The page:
[warning – this post briefly references an act of sexual assault]

In her response to BRAVE: A Personal Story of Healing Childhood Trauma, Laura Dennis, ATN blog manager, asked me to address the following:

“There are (at least) 2 kinds of being brave. One is an illusion in which we tell ourselves a version of events that we would like to be true. The other is the real deal. It involves facing our fears head on and living to tell the tale.”

Laura had seen two kinds of brave in the book. This intrigued me. I had subconsciously created a version of my life which I wanted to be true—no, I needed to be true. Like many of the children ATN seeks to serve, my subconscious did this to survive. As I worked through layer after layer of trauma, the pattern began to emerge. I appeared to be some type of brave super-hero child who could walk away from danger with the greatest of ease. Yes, I was in danger. Yes, something began to happen. Yet I always prevented it by escaping, sometimes in ways that I now understand would have been illogical, even impossible.

There is one particular story in BRAVE which best illustrates this “false” survival-based brave. I was fourteen, working as a babysitter. The baby was usually asleep when I arrived. The mother would leave for work, then the father would arrive home a couple hours later. It was a great gig until the day the father came home early.

The version of this story that I told my entire life was that the father inappropriately touched me, so I immediately got up, walked outside, and stood by the car until he came out and drove me home. This all unraveled decades later, the day my therapist asked me where the baby was during the drive. This simple question was like a seismic shock that unlocked the memory of being raped. I had processed these types of “false endings” many times before, so I knew what my subconscious had done. I am thankful for the skill of my therapist who immediately suggested we work through the memory using EMDR, a process we repeated over the course of three years. I called the partial memories “flat memories” because they held absolutely no emotion, while the false endings came to be known as “cover stories.”

My brave in therapy as I uncovered and processed the memories was the second kind of brave. As Laura said, it involves “facing our fears head on and living to tell the tale.” This is what we must help traumatized children do. We must understand the full truth may be buried under “cover stories” that others may perceive –understandably, but incorrectly – as lies. I needed the safe space provided by my therapist to allow the child inside me to realize she had made up endings in order to survive.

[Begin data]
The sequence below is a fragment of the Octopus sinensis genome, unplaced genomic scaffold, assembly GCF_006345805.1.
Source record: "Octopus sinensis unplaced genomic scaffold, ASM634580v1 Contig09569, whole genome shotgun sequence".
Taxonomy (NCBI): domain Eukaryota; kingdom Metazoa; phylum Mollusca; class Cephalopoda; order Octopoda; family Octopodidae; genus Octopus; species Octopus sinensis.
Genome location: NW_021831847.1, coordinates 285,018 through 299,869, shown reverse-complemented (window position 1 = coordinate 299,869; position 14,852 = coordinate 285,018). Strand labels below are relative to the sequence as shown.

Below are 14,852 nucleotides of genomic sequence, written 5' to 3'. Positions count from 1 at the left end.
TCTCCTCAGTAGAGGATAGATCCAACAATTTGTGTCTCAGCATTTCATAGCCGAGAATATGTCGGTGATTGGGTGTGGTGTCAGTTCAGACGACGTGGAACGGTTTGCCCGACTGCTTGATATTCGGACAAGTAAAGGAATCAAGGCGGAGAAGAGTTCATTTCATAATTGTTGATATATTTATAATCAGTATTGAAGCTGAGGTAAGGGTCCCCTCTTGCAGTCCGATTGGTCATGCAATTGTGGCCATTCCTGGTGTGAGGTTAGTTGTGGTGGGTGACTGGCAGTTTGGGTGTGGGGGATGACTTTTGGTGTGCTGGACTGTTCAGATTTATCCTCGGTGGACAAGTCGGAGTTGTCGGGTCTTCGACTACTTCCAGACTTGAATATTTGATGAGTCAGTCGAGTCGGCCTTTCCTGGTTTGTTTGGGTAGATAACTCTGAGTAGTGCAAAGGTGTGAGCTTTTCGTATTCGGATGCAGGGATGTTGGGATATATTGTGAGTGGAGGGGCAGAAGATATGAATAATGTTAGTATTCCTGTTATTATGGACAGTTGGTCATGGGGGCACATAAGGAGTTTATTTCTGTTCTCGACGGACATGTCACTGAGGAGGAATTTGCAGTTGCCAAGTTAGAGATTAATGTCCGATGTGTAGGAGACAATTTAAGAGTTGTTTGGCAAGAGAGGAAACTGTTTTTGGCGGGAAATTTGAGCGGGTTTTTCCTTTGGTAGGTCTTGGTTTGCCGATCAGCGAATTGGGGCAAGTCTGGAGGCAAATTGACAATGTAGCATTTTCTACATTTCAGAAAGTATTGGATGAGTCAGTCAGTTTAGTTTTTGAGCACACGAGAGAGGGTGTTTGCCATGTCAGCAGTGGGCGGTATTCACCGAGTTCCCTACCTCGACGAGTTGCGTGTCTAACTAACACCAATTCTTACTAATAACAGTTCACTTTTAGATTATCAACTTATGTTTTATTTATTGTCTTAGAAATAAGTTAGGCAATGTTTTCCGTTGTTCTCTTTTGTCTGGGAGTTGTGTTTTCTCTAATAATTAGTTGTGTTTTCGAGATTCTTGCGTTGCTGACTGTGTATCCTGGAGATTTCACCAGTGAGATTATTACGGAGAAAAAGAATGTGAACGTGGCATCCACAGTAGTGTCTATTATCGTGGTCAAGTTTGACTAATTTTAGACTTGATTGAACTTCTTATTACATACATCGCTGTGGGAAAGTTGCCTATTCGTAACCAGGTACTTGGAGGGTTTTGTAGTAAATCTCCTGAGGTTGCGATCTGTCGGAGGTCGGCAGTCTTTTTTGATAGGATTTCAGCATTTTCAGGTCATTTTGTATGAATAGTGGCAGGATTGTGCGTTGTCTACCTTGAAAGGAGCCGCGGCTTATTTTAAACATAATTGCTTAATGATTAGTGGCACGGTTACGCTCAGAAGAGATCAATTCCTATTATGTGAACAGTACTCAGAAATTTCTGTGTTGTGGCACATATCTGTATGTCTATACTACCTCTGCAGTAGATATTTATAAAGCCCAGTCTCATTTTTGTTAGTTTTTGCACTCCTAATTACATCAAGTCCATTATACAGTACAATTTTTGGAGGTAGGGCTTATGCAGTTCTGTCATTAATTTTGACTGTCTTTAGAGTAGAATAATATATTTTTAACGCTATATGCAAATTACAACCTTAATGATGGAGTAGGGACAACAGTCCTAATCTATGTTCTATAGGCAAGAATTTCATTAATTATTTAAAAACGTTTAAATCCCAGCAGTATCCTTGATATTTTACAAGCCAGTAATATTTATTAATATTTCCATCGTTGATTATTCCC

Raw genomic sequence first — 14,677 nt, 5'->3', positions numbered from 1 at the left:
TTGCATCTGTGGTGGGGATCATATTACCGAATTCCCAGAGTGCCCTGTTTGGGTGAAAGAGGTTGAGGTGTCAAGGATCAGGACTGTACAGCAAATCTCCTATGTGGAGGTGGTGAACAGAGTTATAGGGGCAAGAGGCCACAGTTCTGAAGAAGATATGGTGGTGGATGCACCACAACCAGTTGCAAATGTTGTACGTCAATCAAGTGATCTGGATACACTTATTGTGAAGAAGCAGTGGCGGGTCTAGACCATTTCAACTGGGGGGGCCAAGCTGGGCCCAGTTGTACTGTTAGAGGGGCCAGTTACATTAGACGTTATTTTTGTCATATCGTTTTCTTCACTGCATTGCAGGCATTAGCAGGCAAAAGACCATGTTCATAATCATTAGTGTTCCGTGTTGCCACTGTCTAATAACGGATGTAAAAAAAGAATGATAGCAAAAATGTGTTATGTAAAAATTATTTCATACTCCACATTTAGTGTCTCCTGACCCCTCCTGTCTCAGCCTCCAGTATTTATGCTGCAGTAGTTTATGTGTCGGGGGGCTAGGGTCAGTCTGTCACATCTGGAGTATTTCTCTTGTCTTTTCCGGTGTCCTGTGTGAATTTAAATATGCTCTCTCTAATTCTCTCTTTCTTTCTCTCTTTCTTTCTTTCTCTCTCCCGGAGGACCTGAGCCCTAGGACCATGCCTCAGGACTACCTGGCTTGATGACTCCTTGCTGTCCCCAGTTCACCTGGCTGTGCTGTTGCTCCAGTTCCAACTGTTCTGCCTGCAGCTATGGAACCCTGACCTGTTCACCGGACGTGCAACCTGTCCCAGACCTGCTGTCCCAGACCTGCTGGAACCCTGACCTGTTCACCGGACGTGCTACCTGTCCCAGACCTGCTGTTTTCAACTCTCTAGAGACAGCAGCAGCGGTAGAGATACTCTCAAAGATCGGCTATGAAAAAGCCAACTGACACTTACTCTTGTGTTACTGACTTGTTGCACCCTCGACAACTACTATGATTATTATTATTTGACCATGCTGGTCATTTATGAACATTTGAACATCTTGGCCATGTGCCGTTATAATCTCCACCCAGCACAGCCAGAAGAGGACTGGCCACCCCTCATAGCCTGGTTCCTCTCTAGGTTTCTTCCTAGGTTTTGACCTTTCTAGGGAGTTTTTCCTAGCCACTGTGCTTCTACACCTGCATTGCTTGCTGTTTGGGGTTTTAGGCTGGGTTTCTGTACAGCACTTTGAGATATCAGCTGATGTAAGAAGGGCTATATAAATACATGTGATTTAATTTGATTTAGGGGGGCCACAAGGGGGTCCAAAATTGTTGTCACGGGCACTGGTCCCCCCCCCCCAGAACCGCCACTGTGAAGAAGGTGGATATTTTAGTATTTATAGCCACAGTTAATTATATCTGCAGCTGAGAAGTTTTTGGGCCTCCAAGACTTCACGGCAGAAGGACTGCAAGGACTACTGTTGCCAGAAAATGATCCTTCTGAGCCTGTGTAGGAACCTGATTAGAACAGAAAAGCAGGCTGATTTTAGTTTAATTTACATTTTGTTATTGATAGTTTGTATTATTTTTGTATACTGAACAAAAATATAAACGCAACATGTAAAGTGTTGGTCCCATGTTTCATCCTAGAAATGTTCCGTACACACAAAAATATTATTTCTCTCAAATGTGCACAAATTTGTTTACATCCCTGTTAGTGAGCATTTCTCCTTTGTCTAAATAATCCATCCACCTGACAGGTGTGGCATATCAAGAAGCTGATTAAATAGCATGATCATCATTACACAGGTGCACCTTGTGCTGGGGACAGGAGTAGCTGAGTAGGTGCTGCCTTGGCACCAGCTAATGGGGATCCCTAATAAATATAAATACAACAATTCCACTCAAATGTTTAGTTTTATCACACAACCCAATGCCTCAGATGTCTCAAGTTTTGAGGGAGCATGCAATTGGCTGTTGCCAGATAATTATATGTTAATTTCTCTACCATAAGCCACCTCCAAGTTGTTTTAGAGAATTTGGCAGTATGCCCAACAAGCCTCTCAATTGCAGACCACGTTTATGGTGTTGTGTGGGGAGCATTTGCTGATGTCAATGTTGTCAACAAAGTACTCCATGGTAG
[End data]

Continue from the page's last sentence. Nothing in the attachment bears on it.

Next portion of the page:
BRAVE is about a very brave little girl who, without the support she needed, subconsciously protected herself with every coping mechanism in the book. I fully understand it would have been nearly impossible for adults, including my parents, to distinguish between my truth, fantasies, lies, and dissociative episodes. When I asked my parents about what I was like as a child, they both said, “Difficult.” Everything I did to survive the trauma was misinterpreted or misunderstood.

I have lived a remarkably functional and successful life, but I was over 60 and had endured years of inner turmoil and confusion before I finally got the help I needed and deserved. I did face my fears, and I lived to tell the tale. The brave children in our lives can do the same. We can create the safe space and relational safety they need to start letting go of the coping mechanisms that led them to create their “false” brave and teach them the second type instead. No one should have to wait as long as I did to have the chance to heal.

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